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Drop in childhood vaccinations worries pediatricians, public health experts

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Drop in childhood vaccinations worries pediatricians, public health experts

The COVID-19 vaccine has been at the forefront of our national conscious in recent months, but it’s also vitally important for parents to keep in mind the importance of routine vaccinations for their children.
Studies show many parents delayed their children’s vaccinations during the height of the pandemic. Although vaccination rates subsequently rebounded significantly, they still lag well behind pre-pandemic levels.
Organizations such as the American Academy of Pediatrics are concerned the drop in immunizations could lead to outbreaks of measles, whooping cough and other diseases. The Centers for Disease Control and Prevention has warned of a “serious public health threat” if childhood vaccination rates don’t pick up.

Time to get caught up

Dr. Jill Aiken, a pediatrician with Tidelands Health Pediatrics on Holmestown Road in Myrtle Beach, says she is strongly encouraging parents to make sure their kids are caught up on vaccinations.
“If a lower rate of people are vaccinated and they go about their normal routine, communicable diseases can easily spread,” Dr. Aiken says. “As you and your children go back out and resume normal activities, it’s important to make sure their vaccines are up to date.”

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According to the Centers for Disease Control and Prevention, far fewer kids received vaccines against measles, pertussis (whooping cough) and HPV in 2020 than previous years, and the number was particularly low among kids 2 and older. For example, the measles, mumps and rubella (MMR) vaccination rate dropped by an average of 63 percent among children 2-8 years old.

Serious illnesses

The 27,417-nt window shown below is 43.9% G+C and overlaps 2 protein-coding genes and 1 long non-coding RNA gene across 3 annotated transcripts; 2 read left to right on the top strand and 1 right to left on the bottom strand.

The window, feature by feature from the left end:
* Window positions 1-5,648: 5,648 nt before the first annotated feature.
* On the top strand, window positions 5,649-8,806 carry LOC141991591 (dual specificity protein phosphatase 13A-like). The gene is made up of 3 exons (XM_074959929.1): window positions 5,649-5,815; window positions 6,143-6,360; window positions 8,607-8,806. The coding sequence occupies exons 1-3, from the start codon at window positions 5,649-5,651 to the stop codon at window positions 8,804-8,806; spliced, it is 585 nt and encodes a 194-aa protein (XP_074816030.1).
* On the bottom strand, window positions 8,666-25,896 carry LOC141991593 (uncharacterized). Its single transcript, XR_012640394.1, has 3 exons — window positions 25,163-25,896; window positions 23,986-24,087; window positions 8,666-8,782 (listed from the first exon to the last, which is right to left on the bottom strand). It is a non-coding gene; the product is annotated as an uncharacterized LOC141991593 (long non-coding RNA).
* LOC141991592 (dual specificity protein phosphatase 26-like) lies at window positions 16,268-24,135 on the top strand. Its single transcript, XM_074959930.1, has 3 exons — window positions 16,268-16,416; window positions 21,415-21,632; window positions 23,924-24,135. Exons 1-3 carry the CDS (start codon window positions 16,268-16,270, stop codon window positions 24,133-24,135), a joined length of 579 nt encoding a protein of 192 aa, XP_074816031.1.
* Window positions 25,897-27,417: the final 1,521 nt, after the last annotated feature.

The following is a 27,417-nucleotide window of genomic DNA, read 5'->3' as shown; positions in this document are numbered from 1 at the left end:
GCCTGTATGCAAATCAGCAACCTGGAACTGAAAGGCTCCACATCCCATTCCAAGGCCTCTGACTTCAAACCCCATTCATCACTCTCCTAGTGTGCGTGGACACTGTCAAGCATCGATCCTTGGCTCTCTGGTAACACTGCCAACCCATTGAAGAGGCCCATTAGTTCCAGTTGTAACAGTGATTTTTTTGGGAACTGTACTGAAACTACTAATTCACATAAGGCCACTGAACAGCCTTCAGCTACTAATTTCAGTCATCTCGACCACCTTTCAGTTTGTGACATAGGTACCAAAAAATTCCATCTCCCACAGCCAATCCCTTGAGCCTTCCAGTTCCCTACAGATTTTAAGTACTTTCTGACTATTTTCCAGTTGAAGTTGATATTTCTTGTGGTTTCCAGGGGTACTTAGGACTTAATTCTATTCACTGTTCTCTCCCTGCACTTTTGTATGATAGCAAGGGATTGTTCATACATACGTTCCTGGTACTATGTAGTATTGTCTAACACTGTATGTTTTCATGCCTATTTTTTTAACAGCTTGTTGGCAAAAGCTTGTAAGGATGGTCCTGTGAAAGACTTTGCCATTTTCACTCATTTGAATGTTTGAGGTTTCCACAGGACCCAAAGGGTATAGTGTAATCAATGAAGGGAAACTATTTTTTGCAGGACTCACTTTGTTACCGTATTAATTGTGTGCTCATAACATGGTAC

“Measles and pertussis, in particular, are serious diseases,” Dr. Aiken says. “Measles may be even more contagious than coronavirus. There’s a very high chance that if someone in the household gets measles, everyone will get it.”
Dr. Aiken says the Tdap booster shot children receive at age 11 was added to the recommended vaccination schedule because breakthrough cases of pertussis were occurring.
“We still see outbreaks of pertussis occur. It’s a horrible disease. If you hear the cough, you’ll never forget it. You really think your child is dying,” she says.

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Whooping cough is especially dangerous for infants younger than 6 months, so older kids and adults should receive boosters to help protect them, Dr. Aiken says.
Over the past year, viruses such as influenza and RSV haven’t had the chance to circulate as easily due to mask wearing, social distancing and working and learning from home. Now that things are opening back up, Dr. Aiken says viruses can spread much more easily, which could lead to breakthrough cases of measles and whooping cough.
“I can’t emphasize enough the importance of the MMR and pertussis vaccines. All vaccines are important, but these two are especially critical for children to receive to help maintain herd immunity,” Dr Aiken says.
If you’re not sure if your child is up to date on vaccinations, contact your child’s pediatrician or other qualified provider to find out, Dr. Aiken says. If your child is behind, make an appointment to get caught up as soon as possible.
“The time and effort involved in getting your child vaccinated is well worth it,” Dr. Aiken says. “You’ll get peace of mind, and your child will benefit from protection from some very serious – and potentially life-threatening – illnesses.”

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